A Tribute to Vera Alexander
ARCUS reaches a milestone this year with the retirement of Vera Alexander as President of the Board of Directors, a position she's held with distinction for the past ten years. A founding member of the organization, Vera's vision for and dedication to ARCUS and its mission in support of arctic research is unsurpassed.
In 1965 Vera became the first woman to receive a PhD from the University of Alaska Fairbanks (UAF). Upon obtaining her degree she quickly distinguished herself by receiving the appointment of Assistant Professor at the fledgling UAF Institute of Marine Science (IMS). By 1980 she became IMS Director. When UAF established the School of Fisheries and Ocean Sciences in 1987 she became its first dean, serving for nearly 20 years before stepping down in 2004 to serve as Assistant to the Provost for Fisheries and Ocean Policy.
As a distinguished expert in the field of biological oceanography, she is recognized nationally and internationally for her research in the field of marine science. Her service to the science spans many organizations, most notably 16 years on the Marine Mammal Commission, a founder of the North Pacific Marine Science Organization (PICES) serving several years as the U.S. delegate and four years as chair, and 12 years on the International Scientific Steering Committee (SSC) of the Census of Marine Life (COML). In 2011 the COML SSC received the prestigious International Cosmos Prize.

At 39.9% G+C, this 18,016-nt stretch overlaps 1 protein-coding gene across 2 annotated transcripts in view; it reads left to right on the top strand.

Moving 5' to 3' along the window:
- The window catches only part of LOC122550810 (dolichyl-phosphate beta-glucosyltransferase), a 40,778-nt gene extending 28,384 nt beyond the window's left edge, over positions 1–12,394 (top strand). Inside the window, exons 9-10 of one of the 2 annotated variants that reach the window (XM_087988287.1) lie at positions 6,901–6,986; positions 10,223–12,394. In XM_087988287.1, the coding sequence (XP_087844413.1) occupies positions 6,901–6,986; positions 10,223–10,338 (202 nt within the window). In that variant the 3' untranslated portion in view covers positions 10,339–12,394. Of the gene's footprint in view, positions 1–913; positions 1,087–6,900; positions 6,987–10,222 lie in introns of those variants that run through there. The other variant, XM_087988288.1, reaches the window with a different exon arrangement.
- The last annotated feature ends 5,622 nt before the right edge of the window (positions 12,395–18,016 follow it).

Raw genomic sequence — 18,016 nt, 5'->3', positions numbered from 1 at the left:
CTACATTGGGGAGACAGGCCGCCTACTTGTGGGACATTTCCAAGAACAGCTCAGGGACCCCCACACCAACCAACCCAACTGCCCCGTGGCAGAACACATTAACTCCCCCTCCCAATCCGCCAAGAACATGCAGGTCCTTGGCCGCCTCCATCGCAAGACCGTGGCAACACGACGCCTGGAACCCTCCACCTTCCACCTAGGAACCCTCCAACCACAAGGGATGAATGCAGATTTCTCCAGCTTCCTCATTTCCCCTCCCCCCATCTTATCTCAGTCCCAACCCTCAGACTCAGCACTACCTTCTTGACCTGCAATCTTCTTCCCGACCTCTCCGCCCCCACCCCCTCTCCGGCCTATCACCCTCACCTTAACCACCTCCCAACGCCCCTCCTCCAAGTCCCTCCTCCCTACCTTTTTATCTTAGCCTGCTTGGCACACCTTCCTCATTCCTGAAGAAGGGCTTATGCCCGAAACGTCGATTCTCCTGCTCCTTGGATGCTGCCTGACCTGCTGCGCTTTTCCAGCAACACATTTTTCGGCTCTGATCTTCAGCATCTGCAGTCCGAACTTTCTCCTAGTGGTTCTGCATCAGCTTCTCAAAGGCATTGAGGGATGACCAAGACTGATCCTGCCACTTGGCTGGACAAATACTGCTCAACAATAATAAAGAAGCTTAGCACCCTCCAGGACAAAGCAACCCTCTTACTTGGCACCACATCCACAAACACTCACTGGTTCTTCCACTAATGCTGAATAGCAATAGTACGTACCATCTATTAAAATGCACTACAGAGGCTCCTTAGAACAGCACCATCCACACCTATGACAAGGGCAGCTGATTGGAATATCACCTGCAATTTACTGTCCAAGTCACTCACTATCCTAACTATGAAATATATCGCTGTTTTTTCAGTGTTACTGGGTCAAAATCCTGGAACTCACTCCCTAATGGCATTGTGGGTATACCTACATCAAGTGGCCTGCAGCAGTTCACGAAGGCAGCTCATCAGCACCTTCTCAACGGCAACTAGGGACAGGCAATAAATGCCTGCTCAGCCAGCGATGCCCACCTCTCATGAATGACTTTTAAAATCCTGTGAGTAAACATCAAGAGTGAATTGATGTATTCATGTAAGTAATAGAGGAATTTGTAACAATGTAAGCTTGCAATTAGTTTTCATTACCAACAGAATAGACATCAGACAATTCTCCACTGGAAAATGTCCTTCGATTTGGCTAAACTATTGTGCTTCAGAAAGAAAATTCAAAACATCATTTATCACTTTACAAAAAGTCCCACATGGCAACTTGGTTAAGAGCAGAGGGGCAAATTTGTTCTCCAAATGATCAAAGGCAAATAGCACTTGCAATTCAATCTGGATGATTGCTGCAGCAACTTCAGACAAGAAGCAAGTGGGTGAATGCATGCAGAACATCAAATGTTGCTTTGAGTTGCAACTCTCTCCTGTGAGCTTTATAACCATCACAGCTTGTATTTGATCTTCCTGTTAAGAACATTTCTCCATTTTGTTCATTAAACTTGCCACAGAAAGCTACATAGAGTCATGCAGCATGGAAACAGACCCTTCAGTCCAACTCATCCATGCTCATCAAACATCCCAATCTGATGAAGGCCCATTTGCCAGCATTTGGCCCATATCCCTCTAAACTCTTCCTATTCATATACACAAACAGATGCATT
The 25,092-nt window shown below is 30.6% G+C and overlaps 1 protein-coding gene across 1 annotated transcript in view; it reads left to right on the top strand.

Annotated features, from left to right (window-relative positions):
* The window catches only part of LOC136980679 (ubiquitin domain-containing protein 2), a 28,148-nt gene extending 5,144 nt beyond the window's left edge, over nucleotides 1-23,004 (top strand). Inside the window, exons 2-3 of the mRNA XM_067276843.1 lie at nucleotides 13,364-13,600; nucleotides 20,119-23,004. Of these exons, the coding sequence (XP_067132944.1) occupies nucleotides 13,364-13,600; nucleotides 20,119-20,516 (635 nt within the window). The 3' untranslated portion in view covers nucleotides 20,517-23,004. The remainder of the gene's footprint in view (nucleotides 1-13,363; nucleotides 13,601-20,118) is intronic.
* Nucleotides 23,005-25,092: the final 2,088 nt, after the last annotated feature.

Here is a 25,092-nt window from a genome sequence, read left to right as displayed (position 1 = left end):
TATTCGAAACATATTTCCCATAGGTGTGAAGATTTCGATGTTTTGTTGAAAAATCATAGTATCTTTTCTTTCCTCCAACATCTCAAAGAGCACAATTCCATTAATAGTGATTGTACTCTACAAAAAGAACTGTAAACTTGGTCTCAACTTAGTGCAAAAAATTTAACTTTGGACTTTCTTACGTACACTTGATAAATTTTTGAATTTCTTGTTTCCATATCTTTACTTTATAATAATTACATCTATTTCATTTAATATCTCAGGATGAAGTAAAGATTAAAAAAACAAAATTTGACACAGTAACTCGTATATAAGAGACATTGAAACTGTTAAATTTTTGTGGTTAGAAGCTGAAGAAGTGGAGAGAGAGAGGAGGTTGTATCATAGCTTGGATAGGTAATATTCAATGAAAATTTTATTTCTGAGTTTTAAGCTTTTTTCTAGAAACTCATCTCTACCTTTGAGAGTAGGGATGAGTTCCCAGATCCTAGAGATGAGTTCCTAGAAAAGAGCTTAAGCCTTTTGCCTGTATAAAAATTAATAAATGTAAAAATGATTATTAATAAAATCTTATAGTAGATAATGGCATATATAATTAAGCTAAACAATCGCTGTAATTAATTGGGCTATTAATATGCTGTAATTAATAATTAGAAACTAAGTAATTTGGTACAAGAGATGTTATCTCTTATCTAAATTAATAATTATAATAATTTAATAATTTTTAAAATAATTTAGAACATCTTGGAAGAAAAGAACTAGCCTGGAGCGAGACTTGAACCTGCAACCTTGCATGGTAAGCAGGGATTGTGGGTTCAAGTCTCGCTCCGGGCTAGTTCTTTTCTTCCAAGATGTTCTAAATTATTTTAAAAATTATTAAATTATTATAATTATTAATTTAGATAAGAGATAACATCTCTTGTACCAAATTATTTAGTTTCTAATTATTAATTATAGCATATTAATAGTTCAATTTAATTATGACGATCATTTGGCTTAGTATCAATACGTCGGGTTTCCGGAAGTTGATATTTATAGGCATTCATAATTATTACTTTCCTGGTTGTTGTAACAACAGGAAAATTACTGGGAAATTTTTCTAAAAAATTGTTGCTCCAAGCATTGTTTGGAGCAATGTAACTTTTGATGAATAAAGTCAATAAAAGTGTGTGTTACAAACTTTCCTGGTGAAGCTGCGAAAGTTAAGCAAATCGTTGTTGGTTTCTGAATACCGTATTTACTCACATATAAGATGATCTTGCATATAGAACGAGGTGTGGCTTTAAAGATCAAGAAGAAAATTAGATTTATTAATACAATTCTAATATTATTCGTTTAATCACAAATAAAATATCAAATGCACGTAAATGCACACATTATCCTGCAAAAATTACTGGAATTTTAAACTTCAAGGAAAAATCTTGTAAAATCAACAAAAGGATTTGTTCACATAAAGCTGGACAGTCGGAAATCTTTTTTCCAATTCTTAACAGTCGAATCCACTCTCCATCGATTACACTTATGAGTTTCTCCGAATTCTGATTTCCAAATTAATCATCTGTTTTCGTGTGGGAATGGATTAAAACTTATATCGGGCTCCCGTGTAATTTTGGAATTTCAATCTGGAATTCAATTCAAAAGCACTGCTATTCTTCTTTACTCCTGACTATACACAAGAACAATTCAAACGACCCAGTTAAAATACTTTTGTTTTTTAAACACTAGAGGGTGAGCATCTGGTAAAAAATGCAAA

She has authored or coauthored over 70 papers published in refereed literature and received many honors, including elections as a Fellow of the American Association for the Advancement of Science (AAAS), to the Arctic Institute of North America, and to the Explorers Club. She received an honorary Doctorate of Laws degree from Hokkaido University in recognition of her work promoting international scientific cooperation.
Of her many achievements the launch of the Research Vessel (R/V) Sikuliaq is signal. Vera's vision for and involvement in its concept and planning led to construction of the first ice-strengthened research vessel built by NSF. NSF rewarded her tenacity and commitment to making the R/V Sikuliaq a reality by inviting her to christen the ship on the occasion of its 2012 launch.
ARCUS will miss Vera's leadership, collegiality, deep commitment to arctic research, and especially her vision. She embodies ARCUS, making it the organization it is today. The board and staff wish her much success as she continues her distinguished career. We thank her for many years of service and especially for her many contributions to the work of ARCUS and arctic research.
— Susan E. Fox
Executive Director, ARCUS